Chicken Sausage on Polenta with Asparagus

For vegan or vegetarian version ideas, scroll down to CHANGE IT UP.
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A few weeks back, while doing my monthly Trader Joe’s run, I scored a package of fresh chicken Italian sausage. Upon returning home, I stuck it in the garage freezer and promptly forgot all about it. Ok; it’s my MO. Finding myself with most of a pot of polenta leftover from Friday night’s bœuf bourguignon dinner and wondering what to do with it (there are myriad uses–no worries), I remembered that sausage and easily pictured it with a simple tomato sauce along with a cascade of sautéed mushrooms. A little garlic, of course–but not a lot. How about some fresh asparagus, I thought? It is asparagus season, after all. (Here in Colorado Springs –and I know this because of a longtime faithful reader, thanks–, we have wild asparagus that should just about be coming on. Take a peek around.) While it did dirty a few pans (hello wonderful DACOR dishwasher– ours was made by Asko, the Swedish company–and is still running perfectly without mishap after 9 years/knock on wood), within 45 minutes we had an easy-scrumptious dinner on hand with which to watch a couple of episodes of Netflix’ addictive new series “Transatlantic.”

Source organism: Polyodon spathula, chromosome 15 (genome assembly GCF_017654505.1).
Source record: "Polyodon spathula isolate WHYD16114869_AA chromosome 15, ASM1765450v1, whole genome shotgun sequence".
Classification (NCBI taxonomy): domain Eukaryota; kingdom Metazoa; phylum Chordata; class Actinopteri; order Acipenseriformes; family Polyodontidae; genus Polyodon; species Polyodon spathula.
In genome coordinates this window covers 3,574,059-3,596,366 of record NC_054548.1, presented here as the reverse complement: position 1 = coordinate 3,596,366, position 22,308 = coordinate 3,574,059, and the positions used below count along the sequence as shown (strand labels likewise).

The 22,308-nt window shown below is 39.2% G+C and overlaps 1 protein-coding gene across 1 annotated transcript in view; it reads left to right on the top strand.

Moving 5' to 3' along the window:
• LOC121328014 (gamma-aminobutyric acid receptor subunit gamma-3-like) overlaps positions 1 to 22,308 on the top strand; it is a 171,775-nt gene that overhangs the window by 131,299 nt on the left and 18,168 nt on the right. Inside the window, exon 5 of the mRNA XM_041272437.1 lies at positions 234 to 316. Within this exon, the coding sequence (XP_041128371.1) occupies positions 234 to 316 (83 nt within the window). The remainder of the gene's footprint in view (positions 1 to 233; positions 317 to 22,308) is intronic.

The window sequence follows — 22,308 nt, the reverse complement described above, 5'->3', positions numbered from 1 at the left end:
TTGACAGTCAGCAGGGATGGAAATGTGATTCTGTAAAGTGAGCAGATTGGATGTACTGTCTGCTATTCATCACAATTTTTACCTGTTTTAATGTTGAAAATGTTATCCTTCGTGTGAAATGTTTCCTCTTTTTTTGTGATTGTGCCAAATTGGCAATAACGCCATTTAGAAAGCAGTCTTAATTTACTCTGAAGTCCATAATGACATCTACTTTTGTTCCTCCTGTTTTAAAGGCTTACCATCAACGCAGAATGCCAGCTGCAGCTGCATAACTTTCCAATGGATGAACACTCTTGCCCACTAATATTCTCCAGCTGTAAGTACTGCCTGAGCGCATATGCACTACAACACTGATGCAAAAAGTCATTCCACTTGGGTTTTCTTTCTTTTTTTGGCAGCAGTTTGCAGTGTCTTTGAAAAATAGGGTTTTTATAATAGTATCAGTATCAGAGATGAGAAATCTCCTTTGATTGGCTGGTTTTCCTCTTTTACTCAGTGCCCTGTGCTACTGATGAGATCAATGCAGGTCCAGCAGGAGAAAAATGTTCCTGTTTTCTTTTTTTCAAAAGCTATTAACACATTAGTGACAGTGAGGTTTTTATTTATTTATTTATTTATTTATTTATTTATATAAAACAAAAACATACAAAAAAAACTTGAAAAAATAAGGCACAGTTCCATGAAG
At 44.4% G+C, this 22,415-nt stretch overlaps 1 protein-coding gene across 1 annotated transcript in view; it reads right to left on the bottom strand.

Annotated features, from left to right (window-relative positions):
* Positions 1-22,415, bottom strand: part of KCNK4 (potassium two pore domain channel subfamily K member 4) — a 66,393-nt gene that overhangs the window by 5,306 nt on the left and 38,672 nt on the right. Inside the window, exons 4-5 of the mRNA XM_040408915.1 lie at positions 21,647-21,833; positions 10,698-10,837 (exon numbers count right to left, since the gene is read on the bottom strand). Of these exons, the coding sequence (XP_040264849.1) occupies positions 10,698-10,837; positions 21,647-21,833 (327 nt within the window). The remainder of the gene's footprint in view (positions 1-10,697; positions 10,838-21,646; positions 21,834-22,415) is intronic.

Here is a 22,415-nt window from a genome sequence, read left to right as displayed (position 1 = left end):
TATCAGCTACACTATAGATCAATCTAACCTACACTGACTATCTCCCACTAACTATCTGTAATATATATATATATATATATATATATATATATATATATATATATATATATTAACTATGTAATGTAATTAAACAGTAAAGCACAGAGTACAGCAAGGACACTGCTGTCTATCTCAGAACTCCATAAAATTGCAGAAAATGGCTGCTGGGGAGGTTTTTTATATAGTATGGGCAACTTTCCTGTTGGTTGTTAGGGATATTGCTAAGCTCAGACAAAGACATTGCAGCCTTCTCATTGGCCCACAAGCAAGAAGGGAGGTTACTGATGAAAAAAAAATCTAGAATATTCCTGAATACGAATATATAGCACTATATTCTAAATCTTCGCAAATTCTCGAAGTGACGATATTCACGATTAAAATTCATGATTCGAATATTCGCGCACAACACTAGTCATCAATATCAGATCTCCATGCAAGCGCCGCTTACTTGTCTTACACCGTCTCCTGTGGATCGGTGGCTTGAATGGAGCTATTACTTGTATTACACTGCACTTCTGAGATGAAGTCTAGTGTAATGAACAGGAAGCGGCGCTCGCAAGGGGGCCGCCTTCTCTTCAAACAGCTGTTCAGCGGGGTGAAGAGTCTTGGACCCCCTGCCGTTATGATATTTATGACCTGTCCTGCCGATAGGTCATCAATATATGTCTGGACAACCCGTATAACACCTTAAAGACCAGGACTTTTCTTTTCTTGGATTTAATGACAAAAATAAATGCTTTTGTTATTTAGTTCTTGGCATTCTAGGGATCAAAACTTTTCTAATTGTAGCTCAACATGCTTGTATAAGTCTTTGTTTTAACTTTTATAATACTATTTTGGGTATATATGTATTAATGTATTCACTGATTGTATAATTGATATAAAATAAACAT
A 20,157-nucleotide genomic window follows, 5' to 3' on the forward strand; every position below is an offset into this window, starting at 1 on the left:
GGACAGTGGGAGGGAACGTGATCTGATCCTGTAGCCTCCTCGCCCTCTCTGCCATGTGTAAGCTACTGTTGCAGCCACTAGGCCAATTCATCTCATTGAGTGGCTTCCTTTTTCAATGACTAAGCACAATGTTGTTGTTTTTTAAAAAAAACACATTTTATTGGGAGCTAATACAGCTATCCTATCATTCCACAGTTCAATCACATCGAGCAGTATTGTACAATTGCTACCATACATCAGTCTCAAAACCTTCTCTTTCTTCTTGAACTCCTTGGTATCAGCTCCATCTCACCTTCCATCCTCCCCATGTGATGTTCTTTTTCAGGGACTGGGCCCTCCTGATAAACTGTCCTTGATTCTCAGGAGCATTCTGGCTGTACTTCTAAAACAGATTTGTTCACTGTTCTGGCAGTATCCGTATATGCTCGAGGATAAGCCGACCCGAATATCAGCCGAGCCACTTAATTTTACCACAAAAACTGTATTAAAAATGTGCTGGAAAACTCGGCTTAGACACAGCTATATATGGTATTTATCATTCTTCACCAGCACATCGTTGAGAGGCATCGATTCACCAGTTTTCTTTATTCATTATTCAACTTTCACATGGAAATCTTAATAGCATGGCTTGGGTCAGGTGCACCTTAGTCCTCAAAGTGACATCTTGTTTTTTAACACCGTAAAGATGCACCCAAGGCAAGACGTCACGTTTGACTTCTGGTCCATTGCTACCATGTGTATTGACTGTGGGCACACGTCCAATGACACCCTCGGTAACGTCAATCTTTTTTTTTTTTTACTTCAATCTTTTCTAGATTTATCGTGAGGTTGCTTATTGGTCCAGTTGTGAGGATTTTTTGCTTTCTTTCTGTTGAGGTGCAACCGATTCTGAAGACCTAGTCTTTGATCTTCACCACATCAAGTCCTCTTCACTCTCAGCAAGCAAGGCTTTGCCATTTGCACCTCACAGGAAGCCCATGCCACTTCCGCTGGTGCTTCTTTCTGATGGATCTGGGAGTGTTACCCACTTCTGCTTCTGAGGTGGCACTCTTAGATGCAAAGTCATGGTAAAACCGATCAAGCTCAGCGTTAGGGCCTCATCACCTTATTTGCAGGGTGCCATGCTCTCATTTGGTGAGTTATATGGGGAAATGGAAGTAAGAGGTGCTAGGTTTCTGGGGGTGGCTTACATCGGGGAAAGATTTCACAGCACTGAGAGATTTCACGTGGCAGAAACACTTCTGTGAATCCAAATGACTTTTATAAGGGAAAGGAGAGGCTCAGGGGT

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Coleslaw Reinvented Or Packing the Kitchen is #*99%%$$

Still naked coleslaw